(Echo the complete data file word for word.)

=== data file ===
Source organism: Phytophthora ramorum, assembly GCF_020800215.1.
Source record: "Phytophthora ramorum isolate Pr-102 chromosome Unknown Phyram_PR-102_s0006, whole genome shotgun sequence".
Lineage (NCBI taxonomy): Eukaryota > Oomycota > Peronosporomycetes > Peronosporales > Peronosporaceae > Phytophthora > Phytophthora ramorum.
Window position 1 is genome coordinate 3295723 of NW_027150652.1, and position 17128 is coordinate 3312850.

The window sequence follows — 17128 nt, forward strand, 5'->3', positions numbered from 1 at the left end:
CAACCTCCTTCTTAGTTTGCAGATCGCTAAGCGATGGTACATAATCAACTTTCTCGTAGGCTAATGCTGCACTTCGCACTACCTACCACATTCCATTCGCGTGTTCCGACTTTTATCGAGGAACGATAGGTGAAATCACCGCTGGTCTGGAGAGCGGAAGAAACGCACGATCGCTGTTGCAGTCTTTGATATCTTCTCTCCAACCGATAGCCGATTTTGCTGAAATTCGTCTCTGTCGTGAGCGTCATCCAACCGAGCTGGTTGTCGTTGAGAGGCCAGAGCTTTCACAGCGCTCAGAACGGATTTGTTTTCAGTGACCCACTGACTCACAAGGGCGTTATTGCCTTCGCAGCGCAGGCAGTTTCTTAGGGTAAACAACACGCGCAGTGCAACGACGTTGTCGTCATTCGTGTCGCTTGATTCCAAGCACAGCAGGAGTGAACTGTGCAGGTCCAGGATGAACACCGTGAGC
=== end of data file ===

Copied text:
Source organism: Phytophthora ramorum, assembly GCF_020800215.1.
Source record: "Phytophthora ramorum isolate Pr-102 chromosome Unknown Phyram_PR-102_s0006, whole genome shotgun sequence".
Lineage (NCBI taxonomy): Eukaryota > Oomycota > Peronosporomycetes > Peronosporales > Peronosporaceae > Phytophthora > Phytophthora ramorum.
Window position 1 is genome coordinate 3295723 of NW_027150652.1, and position 17128 is coordinate 3312850.

The window sequence follows — 17128 nt, forward strand, 5'->3', positions numbered from 1 at the left end:
CAACCTCCTTCTTAGTTTGCAGATCGCTAAGCGATGGTACATAATCAACTTTCTCGTAGGCTAATGCTGCACTTCGCACTACCTACCACATTCCATTCGCGTGTTCCGACTTTTATCGAGGAACGATAGGTGAAATCACCGCTGGTCTGGAGAGCGGAAGAAACGCACGATCGCTGTTGCAGTCTTTGATATCTTCTCTCCAACCGATAGCCGATTTTGCTGAAATTCGTCTCTGTCGTGAGCGTCATCCAACCGAGCTGGTTGTCGTTGAGAGGCCAGAGCTTTCACAGCGCTCAGAACGGATTTGTTTTCAGTGACCCACTGACTCACAAGGGCGTTATTGCCTTCGCAGCGCAGGCAGTTTCTTAGGGTAAACAACACGCGCAGTGCAACGACGTTGTCGTCATTCGTGTCGCTTGATTCCAAGCACAGCAGGAGTGAACTGTGCAGGTCCAGGATGAACACCGTGAGC